Judge Erich Asperschlager is straight outta central New York.
"Here comes the chubby funster!"
By the time most comedians hit it big in TV and movies, they've spent years on the improv or stand-up circuits. Ricky Gervais is not most comedians. He burst onto British Television in 2001 with smash hit mockumentary The Office after working in radio and as a music advisor at the BBC. From The Office, Gervais went on to the critically acclaimed series Extras, co-created the world's most-downloaded podcast, won a host of awards, wrote a children's book, and appeared in big-budget Hollywood movies—saving stand-up until after he became famous.
After three record-setting UK tours—2003's Animals, 2004's Politics, and 2007's Fame—Gervais cobbled together the best routines from those shows and brought his stand-up to America. Ricky Gervais—Out of England: The Stand-Up Special captures a 2008 performances at the WaMu Theater in Manhattan. It's crude, biting, politically incorrect, and absolutely hilarious.
If you've seen either of Gervais's BBC series, you know he isn't afraid to broach taboo subjects. If you've heard any of his podcasts (which, incidentally, I had to stop listening to while driving to work for fear I was going to crash because I was laughing too hard), then you know just how far he's willing to go with a joke. In Out of England, Gervais takes full advantage of his freedom onstage, tackling career-killing topics like incest, the Holocaust, and AIDS.
The reason he's able to make dangerous material funny is because he's playing a modified version of the clueless and egotistical characters that made him famous. When he calls teenaged cancer survivors "little bald f***ers" or says he respects Nelson Mandela because he hasn't re-offended, he knows that we know he's not serious. As he points out in the bonus interview, he's able to get away with a lot because his audience already likes him. Lucky thing, too. Most comedians wouldn't make it out of the theater if they called Anne Frank "lazy" for never writing a sequel.
Out of England isn't for the easily offended. Though there's plenty of warning in Gervais's previous work, casual Office fans might not expect this many jokes about masturbation and anal sex with chimpanzees. To be fair, only a handful of routines go into really murky waters. For every bit about a school friend who got caught pleasuring himself, there are jokes about unclear moral messages in popular nursery rhymes, the British tabloids' obsession with his weight, and bizarre animal facts.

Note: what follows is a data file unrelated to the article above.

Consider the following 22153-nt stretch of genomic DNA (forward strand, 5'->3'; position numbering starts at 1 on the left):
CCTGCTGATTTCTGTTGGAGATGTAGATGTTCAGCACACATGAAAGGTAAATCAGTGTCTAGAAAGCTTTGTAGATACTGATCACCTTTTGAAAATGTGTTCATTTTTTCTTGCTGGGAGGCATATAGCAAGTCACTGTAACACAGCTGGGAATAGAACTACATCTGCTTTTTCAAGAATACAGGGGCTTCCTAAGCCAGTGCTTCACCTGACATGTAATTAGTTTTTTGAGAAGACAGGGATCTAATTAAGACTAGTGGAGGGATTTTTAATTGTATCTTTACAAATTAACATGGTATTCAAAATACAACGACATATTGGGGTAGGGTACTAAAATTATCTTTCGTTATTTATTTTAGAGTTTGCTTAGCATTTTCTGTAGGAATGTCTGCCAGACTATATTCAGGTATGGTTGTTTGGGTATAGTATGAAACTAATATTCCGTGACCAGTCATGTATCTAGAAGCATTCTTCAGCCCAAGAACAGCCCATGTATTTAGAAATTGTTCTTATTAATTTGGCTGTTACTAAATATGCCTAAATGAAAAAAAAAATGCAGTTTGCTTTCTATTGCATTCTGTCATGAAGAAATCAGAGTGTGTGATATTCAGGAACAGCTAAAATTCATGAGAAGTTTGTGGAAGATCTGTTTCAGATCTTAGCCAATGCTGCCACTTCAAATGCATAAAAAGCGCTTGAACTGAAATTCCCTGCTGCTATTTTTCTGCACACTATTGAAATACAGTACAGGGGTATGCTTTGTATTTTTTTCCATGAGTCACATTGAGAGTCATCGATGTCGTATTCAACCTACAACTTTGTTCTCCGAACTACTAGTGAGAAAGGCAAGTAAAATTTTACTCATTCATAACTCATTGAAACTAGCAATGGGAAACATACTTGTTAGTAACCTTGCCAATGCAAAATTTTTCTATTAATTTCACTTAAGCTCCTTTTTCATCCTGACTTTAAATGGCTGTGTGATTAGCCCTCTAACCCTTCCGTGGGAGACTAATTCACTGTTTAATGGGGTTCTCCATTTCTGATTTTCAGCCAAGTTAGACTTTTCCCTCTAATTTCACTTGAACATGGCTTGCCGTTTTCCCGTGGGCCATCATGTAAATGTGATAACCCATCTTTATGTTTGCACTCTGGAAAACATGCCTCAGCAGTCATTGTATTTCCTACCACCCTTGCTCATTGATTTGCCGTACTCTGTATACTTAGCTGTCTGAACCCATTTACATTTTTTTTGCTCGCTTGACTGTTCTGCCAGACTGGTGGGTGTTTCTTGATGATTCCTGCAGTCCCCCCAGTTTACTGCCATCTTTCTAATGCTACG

The best thing about Gervais, on stage or on screen, is his unique comedic voice. He strikes a delicate balance between affable schlub and razor-sharp wit, and much of what he does feels improvised, even when it isn't. One of the best bits on the disc is a story a physical exam that turns into a flustered tangent about the size of his penis. The more he stammers, backtracks, and corrects himself, the clearer it is every facial tic is planned out in advance.
Out of England is also proof that Gervais doesn't get enough credit as a physical comedian. Though he spends much of the hour pacing from one side of the stage to the other (stopping occasionally to nip behind a podium for a sip from a can of Foster's beer), his storytelling is punctuated by some bit of pantomime that elevates whatever joke he's telling. It's one thing to describe the Coast Guard going out to sea to confront an elephant that's swimming illegally; it's another to show it.
The only downside to Out of England is that some diehard Gervais fans will have already heard most of it. The performance is a self-professed "greatest hits collection" from his British tours, which got their own DVD releases overseas. If, however, you live outside the UK and haven't seen the other specials, this is a great place to start.
Out of England runs a full 72 minutes, which is pretty good for a stand-up comedy special. It almost makes up for the fact that there's only one bonus feature: a 10-minute "Conversation with Ricky Gervais" promotional piece, where he talks briefly about subjects ranging from British versus American comedy, his influences, and comedy taboos. His insights are fascinating; too bad we don't get more of them.
The presentation is a capable-looking widescreen with 2.0 stereo sound. You won't feel like you're there, but you won't be sorry you bought the DVD either.
Out of England begins with Gervais emerging from behind a curtain to fireworks and fanfare, sweeping across stage in a regal crown-and-cape combo before stopping in front of 15-foot-tall lighted letters that spell out RICKY. "Not too over the top is it?" he asks.
Not at all.
Ricky Gervais is this century's finest British comedic export and we thank them for sharing him. Go out and pick up Out of England: The Stand-Up Special. Ricky needs the money so he can build that gate to keep the autistic kids off his lawn. Don't worry, I'm sure he's only kidding.
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